PHOTO/DAVID ROBERT: The Bonanza Inn is one of several properties downtown that are closed and boarded up.

The results of a San Francisco consulting firm’s survey of 2,700 people who voiced opinions about downtown Reno confirmed what residents and visitors have known about the area for decades—but failed to ask about one of downtown’s key issues.

Key findings of the so-called “placemaking” survey were that the number of pedestrians on Virginia Street was much lower than expected. The survey also noted that residents often avoid the area unless they are going to an event. Many residents who responded said they shun downtown because they feel unsafe in the city’s core, and because there is a lack of places to rest. 

Ky Plaskon, president of the Truckee Meadows Bicycle Alliance, said the survey’s findings probably are common knowledge among Reno residents. The survey, conducted by the consulting firm Gehl, was touted by city officials as a way to help plan the future of the downtown core and Virginia Street after a long-planned bicycle-lane project on Center Street was put on hold. The delay (and possible demise) of the Center Street project came after The ROW casinos—the Eldorado, the Silver Legacy and Circus Circus, all Caesar’s Entertainment properties—asked the Regional Transportation Commission to consider a bike track on Virginia Street instead.

Plaskon was disappointed with the lack of public involvement and representation from The ROW on the project. The problems on Virginia Street that Gehl identified, including empty storefronts, blank walls and a lack of places to rest, are deliberate design choices, he said: Casinos have preserved those design failings as a way to incentivize tourists and residents to get off Virginia Street and go inside the casinos, he claimed.

“The casinos have succeeded in making the heart of our city a ghost town, and the fact that they aren’t at these placemaking meetings shows that they have no intention of changing that,” Plaskon said. “The public and our local businesses should recognize that one company is being allowed to ruin our city and demand that they come to the table.”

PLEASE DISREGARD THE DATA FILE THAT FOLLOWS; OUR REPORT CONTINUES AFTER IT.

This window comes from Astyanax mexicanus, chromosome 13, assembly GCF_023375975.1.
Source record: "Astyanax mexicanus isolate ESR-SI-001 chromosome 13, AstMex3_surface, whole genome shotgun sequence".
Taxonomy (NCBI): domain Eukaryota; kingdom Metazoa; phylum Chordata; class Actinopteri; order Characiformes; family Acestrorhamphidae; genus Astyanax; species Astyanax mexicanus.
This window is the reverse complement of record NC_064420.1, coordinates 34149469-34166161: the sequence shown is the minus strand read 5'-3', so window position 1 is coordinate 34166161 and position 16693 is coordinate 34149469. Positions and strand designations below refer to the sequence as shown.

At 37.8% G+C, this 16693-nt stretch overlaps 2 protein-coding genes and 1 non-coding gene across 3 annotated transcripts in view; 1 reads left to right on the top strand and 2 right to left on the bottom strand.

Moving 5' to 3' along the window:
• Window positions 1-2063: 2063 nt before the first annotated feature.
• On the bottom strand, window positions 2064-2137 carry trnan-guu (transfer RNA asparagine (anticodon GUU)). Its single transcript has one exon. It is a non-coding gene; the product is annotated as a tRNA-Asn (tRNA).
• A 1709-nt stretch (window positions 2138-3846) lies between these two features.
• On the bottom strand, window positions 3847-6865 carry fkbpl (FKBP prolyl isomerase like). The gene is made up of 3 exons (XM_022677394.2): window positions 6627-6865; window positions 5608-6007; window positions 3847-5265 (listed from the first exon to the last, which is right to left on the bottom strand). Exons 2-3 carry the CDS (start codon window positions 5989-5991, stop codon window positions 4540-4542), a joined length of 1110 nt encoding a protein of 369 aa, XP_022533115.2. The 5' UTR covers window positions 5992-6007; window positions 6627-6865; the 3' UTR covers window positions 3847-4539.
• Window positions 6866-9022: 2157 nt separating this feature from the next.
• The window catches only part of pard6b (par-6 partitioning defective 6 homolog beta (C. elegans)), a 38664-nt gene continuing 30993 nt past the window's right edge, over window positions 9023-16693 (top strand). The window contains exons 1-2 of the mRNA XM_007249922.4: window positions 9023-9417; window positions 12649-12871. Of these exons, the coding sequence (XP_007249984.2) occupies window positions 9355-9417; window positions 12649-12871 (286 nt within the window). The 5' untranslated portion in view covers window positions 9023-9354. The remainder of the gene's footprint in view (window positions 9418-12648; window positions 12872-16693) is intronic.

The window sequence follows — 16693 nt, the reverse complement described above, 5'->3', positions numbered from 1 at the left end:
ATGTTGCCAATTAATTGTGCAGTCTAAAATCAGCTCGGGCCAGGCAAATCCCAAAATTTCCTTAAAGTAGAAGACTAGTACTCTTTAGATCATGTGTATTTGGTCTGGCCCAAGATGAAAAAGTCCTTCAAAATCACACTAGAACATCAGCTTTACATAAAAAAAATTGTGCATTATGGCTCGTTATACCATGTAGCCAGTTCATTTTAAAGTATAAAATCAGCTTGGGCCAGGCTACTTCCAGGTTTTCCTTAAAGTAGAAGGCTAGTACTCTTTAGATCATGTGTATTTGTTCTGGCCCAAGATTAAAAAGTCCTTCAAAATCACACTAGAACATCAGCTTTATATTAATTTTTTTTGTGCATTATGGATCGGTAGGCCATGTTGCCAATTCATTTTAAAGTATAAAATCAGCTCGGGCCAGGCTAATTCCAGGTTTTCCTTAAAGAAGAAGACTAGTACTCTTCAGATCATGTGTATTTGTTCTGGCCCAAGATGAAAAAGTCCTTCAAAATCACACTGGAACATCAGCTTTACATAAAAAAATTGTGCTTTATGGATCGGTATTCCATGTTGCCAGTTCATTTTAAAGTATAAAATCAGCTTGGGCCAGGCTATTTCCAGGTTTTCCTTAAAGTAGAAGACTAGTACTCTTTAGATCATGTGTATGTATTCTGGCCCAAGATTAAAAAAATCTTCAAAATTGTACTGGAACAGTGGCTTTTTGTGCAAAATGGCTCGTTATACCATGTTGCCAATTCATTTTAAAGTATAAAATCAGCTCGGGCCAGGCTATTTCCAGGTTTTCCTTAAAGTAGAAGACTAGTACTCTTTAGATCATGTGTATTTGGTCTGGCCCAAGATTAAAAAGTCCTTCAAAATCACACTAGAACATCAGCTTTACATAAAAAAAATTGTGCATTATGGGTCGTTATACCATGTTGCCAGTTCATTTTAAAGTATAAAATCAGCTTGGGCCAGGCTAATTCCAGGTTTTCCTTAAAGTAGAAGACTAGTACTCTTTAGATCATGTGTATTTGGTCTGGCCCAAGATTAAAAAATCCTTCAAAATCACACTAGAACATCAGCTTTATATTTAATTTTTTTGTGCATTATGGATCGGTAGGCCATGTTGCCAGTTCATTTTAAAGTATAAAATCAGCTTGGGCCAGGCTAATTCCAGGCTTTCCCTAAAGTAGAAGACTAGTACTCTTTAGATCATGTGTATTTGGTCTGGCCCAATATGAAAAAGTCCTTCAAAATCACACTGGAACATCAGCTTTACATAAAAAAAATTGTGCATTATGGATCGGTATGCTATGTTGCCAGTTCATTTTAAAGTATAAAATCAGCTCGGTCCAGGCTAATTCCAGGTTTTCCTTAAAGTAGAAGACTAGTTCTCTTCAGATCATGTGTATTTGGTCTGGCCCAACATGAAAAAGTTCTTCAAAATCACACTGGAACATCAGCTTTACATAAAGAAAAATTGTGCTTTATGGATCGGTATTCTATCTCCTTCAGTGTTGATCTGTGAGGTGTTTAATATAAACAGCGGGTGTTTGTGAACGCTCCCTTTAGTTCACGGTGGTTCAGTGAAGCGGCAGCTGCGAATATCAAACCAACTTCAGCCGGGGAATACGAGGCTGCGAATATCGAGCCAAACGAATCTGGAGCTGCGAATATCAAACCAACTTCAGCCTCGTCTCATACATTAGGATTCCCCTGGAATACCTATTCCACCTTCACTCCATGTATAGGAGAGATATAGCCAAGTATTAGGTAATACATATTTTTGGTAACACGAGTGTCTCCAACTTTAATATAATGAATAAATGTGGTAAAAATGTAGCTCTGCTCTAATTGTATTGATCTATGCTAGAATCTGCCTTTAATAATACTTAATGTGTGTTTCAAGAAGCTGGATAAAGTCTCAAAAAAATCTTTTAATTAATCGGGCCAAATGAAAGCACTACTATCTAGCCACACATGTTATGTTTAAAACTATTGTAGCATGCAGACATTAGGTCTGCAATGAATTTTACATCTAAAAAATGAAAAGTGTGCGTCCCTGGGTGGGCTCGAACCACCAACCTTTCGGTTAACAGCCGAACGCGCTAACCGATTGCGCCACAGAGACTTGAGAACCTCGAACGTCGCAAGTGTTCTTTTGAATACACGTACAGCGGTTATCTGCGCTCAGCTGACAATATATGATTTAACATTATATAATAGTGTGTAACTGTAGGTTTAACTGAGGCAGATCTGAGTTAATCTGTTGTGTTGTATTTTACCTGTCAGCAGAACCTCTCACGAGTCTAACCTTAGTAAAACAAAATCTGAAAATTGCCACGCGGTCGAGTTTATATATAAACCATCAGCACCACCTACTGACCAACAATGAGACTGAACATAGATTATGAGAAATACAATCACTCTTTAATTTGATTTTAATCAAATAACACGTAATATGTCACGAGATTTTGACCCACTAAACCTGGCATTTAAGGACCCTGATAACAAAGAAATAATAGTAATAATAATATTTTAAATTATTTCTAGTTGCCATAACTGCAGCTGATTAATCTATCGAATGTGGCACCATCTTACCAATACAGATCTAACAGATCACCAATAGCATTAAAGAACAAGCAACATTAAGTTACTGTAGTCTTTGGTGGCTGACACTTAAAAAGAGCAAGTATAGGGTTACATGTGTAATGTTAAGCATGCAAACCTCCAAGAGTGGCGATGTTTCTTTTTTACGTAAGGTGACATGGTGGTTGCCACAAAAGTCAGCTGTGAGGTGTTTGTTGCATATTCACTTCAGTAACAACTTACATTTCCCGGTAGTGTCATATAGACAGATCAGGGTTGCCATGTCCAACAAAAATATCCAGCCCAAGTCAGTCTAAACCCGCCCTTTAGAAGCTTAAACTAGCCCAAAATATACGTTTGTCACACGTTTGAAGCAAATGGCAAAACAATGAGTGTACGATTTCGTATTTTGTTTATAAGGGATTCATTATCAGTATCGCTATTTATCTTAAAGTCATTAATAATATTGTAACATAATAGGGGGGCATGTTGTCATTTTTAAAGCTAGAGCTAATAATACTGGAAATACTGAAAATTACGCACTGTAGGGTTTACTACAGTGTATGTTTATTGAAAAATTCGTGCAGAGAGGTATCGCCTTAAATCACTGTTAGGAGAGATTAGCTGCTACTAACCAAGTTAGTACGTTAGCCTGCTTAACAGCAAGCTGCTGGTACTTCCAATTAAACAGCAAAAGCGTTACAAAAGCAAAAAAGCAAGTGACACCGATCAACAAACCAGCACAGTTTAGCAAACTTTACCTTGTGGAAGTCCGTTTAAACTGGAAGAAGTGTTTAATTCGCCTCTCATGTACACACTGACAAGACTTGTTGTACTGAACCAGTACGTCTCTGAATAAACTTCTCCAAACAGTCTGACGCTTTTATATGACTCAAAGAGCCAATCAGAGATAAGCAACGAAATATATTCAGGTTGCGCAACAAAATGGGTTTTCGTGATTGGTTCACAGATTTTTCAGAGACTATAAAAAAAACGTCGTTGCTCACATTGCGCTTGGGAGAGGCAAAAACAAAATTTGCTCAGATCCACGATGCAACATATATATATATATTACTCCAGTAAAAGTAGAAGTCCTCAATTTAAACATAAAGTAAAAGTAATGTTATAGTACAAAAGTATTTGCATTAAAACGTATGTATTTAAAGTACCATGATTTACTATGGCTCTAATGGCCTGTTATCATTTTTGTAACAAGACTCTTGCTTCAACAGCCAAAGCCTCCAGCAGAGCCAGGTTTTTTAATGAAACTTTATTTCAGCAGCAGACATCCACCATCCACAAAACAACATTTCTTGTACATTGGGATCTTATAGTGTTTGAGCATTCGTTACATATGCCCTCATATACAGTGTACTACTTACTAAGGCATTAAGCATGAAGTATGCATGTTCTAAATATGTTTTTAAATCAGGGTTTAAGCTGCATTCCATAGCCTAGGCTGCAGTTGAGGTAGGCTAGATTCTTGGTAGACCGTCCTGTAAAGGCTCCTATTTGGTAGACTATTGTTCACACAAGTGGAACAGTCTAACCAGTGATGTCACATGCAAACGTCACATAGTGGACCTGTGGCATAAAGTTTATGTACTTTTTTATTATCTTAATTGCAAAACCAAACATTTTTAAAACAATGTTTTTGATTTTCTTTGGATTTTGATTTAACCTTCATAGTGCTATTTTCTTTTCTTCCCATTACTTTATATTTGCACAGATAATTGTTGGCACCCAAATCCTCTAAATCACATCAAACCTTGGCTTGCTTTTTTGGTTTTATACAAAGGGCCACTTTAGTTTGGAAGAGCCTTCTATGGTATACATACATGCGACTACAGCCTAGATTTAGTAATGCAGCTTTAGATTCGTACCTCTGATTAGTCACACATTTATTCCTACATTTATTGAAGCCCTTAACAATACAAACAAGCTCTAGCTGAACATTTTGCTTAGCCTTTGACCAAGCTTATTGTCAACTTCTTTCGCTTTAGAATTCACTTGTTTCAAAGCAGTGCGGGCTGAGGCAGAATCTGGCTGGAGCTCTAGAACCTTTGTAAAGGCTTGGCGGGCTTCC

The survey didn’t ask about the bike-lane controversy, Plaskon noted, but he said it’s possible to make Virginia Street more bike-friendly and car-friendly at the same time. However, he believes the Center Street plan is the more viable option for a bike lane in downtown that would connect the University of Nevada, Reno, with Midtown. A safe track for bikes is essential in the downtown area, he said.

“If I’m downtown, and there’s a bike path there, and people are riding by on scooters and bikes, and I get attacked because it’s unsafe, then I have a lot of confidence that people would stop to help me,” Plaskon said. “But people in cars, just driving on through, they’re less likely to get involved. Part of what makes it unsafe is that it’s a place to drive through, not a place to enjoy.”

Toni Harsh, a former Reno City Council member, said the delay of the Center Street project, and delays and cancellations of other city projects, were among the reasons she didn’t attend the placemaking meeting.

“We had so many studies,” Harsh said. “We had study after study after study and had hired consultant after consultant after consultant, and all those studies were just put on the shelf. You take the study; they (report) the results; and nothing comes of it.”

When serving on the council and thereafter, Harsh said she saw many Reno projects eventually fall by the wayside, and that laws passed after careful deliberation were later sidestepped to accommodate developers. For example, she said, the council approved an ordinance restricting buildings that would cast large shadows on the downtown area. That “shade” ordinance was a part of the city’s River Plan.

“We had study after study after study and had hired consultant after consultant after consultant, and all those studies were just put on the shelf. You take the study; they (report) the results; and nothing comes of it.” former reno city councilmember Toni Harsh

“The River Plan was developed using a lot of expertise, not only in the environment area, but it also had a lot of government officials on it,” Harsh said. “The people who were building the plan were invested, and they’re the ones who would hopefully implement it. A lot of time and effort went into it.”

The shade restriction was waived for a developer in 2019. A subsequent lawsuit alleged the council acted to benefit the construction of a large luxury hotel.